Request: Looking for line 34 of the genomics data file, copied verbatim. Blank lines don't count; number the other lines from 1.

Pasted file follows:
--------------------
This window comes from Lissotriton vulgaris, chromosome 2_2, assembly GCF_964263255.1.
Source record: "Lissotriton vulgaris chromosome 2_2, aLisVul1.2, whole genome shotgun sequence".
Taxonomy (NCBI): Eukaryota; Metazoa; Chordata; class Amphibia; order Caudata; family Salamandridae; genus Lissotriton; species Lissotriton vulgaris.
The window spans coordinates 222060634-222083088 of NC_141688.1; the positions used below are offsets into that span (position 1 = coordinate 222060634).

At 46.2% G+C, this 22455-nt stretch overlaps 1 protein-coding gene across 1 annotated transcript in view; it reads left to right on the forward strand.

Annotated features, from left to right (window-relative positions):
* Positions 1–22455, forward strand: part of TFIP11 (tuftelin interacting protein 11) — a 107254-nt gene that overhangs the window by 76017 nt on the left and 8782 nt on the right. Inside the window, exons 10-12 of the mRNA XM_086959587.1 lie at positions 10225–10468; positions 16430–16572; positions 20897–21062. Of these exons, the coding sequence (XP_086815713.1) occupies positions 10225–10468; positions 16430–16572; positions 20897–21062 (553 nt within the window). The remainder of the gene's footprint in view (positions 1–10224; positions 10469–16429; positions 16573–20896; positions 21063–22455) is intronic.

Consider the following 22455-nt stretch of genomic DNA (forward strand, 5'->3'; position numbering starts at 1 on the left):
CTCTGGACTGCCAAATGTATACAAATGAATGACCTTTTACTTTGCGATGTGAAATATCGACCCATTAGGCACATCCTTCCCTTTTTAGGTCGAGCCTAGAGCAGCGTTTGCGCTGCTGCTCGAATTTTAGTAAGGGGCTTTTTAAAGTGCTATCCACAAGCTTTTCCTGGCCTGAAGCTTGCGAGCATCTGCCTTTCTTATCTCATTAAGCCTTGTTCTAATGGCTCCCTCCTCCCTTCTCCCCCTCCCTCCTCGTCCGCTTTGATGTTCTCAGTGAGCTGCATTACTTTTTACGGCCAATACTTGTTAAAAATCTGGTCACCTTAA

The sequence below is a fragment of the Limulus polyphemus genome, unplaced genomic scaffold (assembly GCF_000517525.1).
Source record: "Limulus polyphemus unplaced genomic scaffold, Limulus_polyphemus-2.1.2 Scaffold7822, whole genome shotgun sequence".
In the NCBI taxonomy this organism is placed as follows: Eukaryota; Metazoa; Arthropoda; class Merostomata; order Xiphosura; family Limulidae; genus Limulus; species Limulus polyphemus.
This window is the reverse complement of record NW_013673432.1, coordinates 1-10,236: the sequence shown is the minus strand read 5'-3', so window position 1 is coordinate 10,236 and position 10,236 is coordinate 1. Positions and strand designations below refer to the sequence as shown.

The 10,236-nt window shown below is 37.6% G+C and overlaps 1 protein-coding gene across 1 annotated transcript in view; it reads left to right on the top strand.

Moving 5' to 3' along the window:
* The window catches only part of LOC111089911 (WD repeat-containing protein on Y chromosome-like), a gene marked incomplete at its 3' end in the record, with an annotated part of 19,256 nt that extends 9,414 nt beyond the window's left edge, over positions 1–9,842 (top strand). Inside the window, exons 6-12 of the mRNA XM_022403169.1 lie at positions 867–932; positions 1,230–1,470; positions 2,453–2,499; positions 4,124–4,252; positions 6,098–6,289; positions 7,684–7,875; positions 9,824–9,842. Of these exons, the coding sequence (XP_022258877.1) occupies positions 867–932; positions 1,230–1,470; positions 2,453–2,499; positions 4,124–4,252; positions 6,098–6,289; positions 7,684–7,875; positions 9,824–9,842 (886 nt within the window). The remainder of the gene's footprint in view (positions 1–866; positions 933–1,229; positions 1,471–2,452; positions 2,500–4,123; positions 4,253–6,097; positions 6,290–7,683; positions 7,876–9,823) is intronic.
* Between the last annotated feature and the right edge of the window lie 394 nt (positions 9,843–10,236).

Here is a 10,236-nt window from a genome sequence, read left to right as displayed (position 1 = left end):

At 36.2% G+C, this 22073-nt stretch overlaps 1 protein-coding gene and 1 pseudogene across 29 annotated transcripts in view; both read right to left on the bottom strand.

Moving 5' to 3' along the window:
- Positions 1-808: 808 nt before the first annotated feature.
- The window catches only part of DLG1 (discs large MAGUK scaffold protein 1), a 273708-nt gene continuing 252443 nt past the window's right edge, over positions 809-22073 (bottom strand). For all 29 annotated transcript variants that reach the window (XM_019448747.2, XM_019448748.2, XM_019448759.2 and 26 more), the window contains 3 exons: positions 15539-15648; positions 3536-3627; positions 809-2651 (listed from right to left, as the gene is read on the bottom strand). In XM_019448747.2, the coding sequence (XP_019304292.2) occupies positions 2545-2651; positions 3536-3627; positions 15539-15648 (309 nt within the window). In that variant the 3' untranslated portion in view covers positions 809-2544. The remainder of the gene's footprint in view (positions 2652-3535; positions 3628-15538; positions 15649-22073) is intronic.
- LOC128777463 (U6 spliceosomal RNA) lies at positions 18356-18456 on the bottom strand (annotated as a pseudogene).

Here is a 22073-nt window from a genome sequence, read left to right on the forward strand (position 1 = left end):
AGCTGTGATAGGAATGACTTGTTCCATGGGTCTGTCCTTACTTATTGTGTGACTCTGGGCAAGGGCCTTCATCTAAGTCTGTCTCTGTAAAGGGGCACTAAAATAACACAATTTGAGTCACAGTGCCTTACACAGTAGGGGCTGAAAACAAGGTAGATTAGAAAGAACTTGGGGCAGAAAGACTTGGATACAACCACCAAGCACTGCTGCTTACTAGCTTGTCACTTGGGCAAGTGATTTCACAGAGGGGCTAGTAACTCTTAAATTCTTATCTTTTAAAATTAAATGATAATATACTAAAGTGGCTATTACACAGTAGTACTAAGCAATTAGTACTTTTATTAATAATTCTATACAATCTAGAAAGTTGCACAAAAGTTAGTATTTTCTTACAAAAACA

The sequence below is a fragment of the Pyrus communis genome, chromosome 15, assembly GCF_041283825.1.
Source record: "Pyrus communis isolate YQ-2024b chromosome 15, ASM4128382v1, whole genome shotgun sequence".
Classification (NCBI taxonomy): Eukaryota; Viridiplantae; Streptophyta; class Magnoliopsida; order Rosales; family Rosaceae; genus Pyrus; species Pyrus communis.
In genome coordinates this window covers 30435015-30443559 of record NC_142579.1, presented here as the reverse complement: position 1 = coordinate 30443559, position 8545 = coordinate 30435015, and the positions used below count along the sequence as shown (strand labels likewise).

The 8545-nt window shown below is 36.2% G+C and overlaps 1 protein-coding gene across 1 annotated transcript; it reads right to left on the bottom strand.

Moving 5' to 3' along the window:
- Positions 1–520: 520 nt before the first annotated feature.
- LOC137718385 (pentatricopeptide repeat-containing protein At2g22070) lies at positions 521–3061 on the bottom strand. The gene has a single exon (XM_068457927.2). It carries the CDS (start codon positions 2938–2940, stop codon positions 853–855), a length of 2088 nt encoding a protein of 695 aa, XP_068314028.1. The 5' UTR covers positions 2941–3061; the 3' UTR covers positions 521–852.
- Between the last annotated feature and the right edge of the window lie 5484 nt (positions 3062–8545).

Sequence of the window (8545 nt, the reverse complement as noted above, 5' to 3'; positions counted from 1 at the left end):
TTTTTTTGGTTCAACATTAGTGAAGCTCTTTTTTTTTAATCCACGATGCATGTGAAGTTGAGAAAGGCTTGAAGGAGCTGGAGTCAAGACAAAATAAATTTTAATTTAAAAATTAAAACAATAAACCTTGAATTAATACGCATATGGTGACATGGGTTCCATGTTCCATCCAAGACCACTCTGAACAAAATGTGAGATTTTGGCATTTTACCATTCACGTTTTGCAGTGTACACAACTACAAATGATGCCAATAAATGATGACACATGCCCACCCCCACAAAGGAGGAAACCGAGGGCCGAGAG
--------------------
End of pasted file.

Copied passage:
- Between the last annotated feature and the right edge of the window lie 5484 nt (positions 3062–8545).